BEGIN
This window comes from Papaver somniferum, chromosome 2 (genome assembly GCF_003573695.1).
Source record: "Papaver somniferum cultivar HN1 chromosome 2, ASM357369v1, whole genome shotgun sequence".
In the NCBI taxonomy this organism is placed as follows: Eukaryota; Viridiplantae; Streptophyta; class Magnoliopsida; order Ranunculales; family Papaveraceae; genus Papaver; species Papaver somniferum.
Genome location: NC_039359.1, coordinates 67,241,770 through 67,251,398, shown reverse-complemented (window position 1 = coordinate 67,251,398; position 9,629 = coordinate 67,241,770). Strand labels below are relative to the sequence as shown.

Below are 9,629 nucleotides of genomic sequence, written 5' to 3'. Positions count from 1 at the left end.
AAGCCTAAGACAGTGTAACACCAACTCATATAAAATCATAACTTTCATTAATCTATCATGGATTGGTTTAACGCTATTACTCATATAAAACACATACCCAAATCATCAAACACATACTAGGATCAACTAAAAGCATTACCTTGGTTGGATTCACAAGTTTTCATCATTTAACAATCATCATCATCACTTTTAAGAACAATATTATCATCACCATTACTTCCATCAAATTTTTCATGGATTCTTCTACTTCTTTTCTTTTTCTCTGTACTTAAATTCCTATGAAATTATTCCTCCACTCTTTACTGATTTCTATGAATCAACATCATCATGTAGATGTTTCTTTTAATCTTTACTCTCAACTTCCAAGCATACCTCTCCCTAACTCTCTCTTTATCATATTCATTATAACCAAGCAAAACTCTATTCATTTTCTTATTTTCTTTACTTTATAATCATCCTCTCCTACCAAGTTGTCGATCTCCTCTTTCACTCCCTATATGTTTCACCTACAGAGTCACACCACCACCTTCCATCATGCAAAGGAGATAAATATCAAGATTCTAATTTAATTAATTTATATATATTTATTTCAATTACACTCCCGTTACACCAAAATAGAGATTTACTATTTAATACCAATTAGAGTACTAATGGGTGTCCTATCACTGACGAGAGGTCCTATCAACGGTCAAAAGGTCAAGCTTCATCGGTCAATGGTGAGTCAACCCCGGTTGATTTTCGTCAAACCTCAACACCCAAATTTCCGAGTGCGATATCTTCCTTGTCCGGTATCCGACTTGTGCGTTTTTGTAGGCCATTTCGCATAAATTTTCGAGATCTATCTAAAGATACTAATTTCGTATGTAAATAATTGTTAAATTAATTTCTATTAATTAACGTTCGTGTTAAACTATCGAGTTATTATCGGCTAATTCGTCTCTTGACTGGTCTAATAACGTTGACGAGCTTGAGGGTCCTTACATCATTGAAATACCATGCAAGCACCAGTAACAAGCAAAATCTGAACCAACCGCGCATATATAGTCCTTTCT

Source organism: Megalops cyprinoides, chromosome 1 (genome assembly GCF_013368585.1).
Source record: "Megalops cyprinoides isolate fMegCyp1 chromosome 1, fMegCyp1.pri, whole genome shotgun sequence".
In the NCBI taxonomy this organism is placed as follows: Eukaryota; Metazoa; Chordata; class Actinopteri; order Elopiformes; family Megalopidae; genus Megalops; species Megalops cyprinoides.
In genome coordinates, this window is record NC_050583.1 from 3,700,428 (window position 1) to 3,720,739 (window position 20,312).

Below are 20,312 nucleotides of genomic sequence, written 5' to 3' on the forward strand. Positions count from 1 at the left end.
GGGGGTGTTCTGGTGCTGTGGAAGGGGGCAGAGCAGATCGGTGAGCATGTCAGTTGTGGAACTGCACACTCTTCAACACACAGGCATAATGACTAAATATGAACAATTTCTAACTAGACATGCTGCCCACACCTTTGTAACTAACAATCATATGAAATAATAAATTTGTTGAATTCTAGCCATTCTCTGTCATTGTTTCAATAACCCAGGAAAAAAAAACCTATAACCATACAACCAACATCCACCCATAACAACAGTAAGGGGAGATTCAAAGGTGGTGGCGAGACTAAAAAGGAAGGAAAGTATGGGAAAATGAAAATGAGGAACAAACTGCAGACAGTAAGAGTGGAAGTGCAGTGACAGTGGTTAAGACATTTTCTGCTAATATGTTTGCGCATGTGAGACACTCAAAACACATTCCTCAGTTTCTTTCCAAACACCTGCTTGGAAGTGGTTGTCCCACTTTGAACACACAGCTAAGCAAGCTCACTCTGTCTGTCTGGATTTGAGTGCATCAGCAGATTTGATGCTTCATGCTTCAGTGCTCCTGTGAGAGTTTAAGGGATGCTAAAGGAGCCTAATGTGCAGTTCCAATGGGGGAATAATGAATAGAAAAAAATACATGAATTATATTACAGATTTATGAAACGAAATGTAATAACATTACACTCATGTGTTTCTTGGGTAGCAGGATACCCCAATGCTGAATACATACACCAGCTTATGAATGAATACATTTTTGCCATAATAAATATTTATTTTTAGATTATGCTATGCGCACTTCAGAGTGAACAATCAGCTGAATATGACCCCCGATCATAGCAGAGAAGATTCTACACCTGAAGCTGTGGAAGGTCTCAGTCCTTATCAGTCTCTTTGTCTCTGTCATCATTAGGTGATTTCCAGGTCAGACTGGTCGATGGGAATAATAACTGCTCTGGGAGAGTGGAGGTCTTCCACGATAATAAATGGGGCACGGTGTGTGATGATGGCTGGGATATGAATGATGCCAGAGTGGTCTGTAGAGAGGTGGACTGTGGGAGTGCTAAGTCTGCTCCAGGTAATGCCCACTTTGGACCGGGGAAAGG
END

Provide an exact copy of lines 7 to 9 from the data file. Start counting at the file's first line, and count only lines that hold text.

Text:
Source organism: Megalops cyprinoides, chromosome 1 (genome assembly GCF_013368585.1).
Source record: "Megalops cyprinoides isolate fMegCyp1 chromosome 1, fMegCyp1.pri, whole genome shotgun sequence".
In the NCBI taxonomy this organism is placed as follows: Eukaryota; Metazoa; Chordata; class Actinopteri; order Elopiformes; family Megalopidae; genus Megalops; species Megalops cyprinoides.